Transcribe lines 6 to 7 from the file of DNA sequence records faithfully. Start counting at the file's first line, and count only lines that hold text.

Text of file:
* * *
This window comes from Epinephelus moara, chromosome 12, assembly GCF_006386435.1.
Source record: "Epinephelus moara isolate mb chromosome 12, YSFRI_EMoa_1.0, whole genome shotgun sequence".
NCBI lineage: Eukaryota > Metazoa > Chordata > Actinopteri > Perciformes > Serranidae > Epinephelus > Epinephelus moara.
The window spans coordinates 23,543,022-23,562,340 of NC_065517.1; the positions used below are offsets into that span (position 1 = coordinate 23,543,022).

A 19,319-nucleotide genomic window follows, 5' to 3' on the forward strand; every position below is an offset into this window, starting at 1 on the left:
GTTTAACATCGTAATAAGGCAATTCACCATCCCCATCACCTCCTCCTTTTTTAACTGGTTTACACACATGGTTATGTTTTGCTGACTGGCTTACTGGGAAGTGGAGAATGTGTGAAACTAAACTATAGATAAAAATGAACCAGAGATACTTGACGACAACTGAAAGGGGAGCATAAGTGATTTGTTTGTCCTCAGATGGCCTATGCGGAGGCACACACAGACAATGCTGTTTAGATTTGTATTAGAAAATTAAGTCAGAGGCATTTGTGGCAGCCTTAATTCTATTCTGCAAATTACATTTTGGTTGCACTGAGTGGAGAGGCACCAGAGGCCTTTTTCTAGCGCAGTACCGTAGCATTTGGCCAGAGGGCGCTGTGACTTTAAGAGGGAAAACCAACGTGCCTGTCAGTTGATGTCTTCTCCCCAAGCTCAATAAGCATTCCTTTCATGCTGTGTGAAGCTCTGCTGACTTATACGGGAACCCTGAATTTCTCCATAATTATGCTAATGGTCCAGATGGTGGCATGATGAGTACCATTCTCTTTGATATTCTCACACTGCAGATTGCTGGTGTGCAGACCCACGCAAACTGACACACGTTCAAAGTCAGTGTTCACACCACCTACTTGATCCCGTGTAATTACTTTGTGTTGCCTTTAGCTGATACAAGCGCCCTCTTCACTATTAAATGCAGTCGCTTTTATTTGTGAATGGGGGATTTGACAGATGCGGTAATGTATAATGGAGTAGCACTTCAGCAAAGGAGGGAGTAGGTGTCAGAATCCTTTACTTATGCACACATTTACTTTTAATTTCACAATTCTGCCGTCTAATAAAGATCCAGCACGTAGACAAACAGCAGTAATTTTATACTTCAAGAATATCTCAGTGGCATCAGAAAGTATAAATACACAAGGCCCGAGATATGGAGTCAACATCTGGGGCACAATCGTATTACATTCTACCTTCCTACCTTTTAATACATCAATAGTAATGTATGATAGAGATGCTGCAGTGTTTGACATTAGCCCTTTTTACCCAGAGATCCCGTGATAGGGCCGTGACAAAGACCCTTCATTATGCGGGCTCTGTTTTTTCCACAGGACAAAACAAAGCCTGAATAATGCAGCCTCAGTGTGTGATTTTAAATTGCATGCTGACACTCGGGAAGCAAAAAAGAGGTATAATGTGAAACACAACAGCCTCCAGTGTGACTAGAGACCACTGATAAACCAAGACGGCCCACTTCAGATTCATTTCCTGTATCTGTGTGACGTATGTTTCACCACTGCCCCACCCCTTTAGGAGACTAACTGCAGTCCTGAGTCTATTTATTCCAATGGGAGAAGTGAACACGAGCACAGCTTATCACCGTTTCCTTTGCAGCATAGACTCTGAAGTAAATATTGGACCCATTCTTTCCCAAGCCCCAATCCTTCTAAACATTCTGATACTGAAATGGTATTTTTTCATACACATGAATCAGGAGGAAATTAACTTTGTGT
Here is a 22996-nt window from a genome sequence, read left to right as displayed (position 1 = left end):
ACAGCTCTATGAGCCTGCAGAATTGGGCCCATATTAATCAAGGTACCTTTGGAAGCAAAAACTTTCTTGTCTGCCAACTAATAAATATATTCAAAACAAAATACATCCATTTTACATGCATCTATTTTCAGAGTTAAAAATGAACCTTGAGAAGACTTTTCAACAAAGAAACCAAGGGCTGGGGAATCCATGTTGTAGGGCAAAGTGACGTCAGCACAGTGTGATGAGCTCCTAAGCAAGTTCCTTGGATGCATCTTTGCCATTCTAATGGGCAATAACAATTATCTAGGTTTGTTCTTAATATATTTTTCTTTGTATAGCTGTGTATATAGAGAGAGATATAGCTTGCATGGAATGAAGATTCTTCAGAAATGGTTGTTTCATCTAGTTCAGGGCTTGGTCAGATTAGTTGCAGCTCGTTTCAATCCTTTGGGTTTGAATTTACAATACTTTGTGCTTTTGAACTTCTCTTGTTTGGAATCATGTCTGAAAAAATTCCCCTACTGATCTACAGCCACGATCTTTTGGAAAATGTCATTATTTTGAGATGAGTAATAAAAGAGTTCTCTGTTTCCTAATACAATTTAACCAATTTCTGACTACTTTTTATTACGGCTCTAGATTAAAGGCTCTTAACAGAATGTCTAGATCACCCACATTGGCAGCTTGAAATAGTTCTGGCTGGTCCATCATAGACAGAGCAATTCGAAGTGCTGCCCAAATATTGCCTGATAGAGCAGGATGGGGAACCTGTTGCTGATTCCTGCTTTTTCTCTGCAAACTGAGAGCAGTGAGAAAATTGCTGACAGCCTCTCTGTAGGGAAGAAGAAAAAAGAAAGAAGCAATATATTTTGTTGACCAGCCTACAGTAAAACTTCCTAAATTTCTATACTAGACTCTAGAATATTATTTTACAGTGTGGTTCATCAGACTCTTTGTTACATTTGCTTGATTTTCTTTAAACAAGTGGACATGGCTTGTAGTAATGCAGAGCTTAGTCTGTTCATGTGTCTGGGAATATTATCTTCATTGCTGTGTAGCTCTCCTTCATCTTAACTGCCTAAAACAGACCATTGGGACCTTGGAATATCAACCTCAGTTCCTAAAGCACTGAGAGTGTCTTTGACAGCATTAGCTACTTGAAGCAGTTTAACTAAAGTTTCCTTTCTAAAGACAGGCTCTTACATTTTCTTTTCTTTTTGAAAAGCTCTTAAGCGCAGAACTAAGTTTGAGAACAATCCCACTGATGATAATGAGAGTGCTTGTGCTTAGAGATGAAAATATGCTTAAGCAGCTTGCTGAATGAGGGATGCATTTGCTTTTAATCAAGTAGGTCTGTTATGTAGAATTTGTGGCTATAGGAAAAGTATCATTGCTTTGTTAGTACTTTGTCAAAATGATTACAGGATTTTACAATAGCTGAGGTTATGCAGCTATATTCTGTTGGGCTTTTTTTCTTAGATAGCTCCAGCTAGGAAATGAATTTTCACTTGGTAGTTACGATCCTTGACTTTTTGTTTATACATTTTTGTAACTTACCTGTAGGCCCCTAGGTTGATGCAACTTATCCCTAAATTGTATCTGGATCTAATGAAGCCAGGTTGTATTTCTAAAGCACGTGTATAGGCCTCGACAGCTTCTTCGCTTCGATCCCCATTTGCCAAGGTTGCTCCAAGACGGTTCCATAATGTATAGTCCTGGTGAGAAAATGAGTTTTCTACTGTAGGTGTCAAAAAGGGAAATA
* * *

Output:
GTTTAACATCGTAATAAGGCAATTCACCATCCCCATCACCTCCTCCTTTTTTAACTGGTTTACACACATGGTTATGTTTTGCTGACTGGCTTACTGGGAAGTGGAGAATGTGTGAAACTAAACTATAGATAAAAATGAACCAGAGATACTTGACGACAACTGAAAGGGGAGCATAAGTGATTTGTTTGTCCTCAGATGGCCTATGCGGAGGCACACACAGACAATGCTGTTTAGATTTGTATTAGAAAATTAAGTCAGAGGCATTTGTGGCAGCCTTAATTCTATTCTGCAAATTACATTTTGGTTGCACTGAGTGGAGAGGCACCAGAGGCCTTTTTCTAGCGCAGTACCGTAGCATTTGGCCAGAGGGCGCTGTGACTTTAAGAGGGAAAACCAACGTGCCTGTCAGTTGATGTCTTCTCCCCAAGCTCAATAAGCATTCCTTTCATGCTGTGTGAAGCTCTGCTGACTTATACGGGAACCCTGAATTTCTCCATAATTATGCTAATGGTCCAGATGGTGGCATGATGAGTACCATTCTCTTTGATATTCTCACACTGCAGATTGCTGGTGTGCAGACCCACGCAAACTGACACACGTTCAAAGTCAGTGTTCACACCACCTACTTGATCCCGTGTAATTACTTTGTGTTGCCTTTAGCTGATACAAGCGCCCTCTTCACTATTAAATGCAGTCGCTTTTATTTGTGAATGGGGGATTTGACAGATGCGGTAATGTATAATGGAGTAGCACTTCAGCAAAGGAGGGAGTAGGTGTCAGAATCCTTTACTTATGCACACATTTACTTTTAATTTCACAATTCTGCCGTCTAATAAAGATCCAGCACGTAGACAAACAGCAGTAATTTTATACTTCAAGAATATCTCAGTGGCATCAGAAAGTATAAATACACAAGGCCCGAGATATGGAGTCAACATCTGGGGCACAATCGTATTACATTCTACCTTCCTACCTTTTAATACATCAATAGTAATGTATGATAGAGATGCTGCAGTGTTTGACATTAGCCCTTTTTACCCAGAGATCCCGTGATAGGGCCGTGACAAAGACCCTTCATTATGCGGGCTCTGTTTTTTCCACAGGACAAAACAAAGCCTGAATAATGCAGCCTCAGTGTGTGATTTTAAATTGCATGCTGACACTCGGGAAGCAAAAAAGAGGTATAATGTGAAACACAACAGCCTCCAGTGTGACTAGAGACCACTGATAAACCAAGACGGCCCACTTCAGATTCATTTCCTGTATCTGTGTGACGTATGTTTCACCACTGCCCCACCCCTTTAGGAGACTAACTGCAGTCCTGAGTCTATTTATTCCAATGGGAGAAGTGAACACGAGCACAGCTTATCACCGTTTCCTTTGCAGCATAGACTCTGAAGTAAATATTGGACCCATTCTTTCCCAAGCCCCAATCCTTCTAAACATTCTGATACTGAAATGGTATTTTTTCATACACATGAATCAGGAGGAAATTAACTTTGTGT
Here is a 22996-nt window from a genome sequence, read left to right as displayed (position 1 = left end):